This story is from our solutions series, Making Rent. Sign up for our weekly newsletter for the latest updates on this reporting and more community highlights.
Do you know your neighbours’ names—first and last? What about their birthdays?
Although cities are becoming more dense and technology has made the ability to connect with each other instant, the emotional distance between some people continues to grow. But connection is hardwired in us, and there is a growing population seeking out creative ways to bring back community into their lives.
I spoke with residents of Nanaimo’s only cohousing complex, Pacific Gardens Cohousing Community, to learn about how they are doing just that.
Long-time resident Mia Jongkind can tell you all the names of her 54 neighbours—and most of their birthdays too.
“I think we all need community in our lives,” says Mia. “You are part of a tribe here. Living this way is not paradise, but it is close to paradise.”
Let’s take a look at how cohousing fosters a sense of community and how it all works.
What exactly is cohousing?
Cohousing is an intentional community of private dwellings while benefiting from shared spaces and resources.
Residents often come from a varied social, cultural and economic background, however unlike members of a conventional strata building, people who chose to live in cohousing share a deep desire to build community, live a more sustainable life and exchange resources and talents.
Although some cohousing buildings are targeted toward a specific group like the Harbourside senior’s community in Sooke, B.C., there is a growing trend of creating multigenerational spaces as shown by the three new multigenerational developments in the South Island area alone.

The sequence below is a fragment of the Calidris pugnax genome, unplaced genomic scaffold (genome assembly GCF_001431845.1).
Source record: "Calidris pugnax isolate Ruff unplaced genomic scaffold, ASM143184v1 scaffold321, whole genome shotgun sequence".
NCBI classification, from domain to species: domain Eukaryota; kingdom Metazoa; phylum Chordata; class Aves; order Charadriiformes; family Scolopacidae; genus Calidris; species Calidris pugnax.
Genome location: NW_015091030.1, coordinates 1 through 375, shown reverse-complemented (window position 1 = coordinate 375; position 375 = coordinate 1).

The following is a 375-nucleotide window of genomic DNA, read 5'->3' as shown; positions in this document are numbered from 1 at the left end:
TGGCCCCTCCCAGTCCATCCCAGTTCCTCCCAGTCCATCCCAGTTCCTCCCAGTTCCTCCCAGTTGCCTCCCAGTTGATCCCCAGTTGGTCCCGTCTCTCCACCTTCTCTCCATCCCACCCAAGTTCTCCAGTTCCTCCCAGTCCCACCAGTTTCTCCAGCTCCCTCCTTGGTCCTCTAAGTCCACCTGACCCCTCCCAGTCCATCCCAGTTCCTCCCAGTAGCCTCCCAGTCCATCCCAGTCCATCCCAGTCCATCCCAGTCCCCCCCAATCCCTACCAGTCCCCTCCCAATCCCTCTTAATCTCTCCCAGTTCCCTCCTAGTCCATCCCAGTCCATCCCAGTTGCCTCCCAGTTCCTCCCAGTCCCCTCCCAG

Pacific Gardens Cohousing Community is a multigenerational 25-unit strata building on just over four acres of land in South Nanaimo. Located on Seventh Street, the property is five minutes away from downtown, but you would never guess it by how quiet the community is.
The former farmland is nestled between city parkland and the Chase River, and the property itself continues to maintain a lot of greenspace and heritage fruit trees.
The building features a conversation lounge, common kitchen, music room, woodworking shop, community gardens and more. Residents typically own their self-sufficient units (think of the function and style of a modern apartment unit) and share the responsibility to maintain common spaces.
The community has 13 children living in the complex, and being family-friendly is the main reason Myriam Verzat chose to move in.
When Myriam and her young family moved from Quebec to make a new life in Nanaimo, they left behind their extended support system. “We didn’t know many people when we first moved here. Now, our neighbours have become like grandparents and extended family to our children,” she describes. “It has helped us so much having childcare when we need it. It is very much like family here.”
How did cohousing get started?
The concept of cohousing emerged in Denmark about 50 years ago with the intention of creating a more community-focused way of living. In North America, approximately 160 cohousing communities have been completed since 1991, though only three are completed on Vancouver Island, with three other developments under construction or forming.
Ravens Crossing Cohousing in Sidney, B.C. is a 35 multigenerational complex scheduled to have residents move in for the fall of 2021. In Sooke, West Wind Harbour is scheduled to soon offer 34 oceanfront views to residents of all ages and backgrounds. The Victoria Urban Village is in its beginning stages of planning for a 10 to 25 unit multigenerational complex.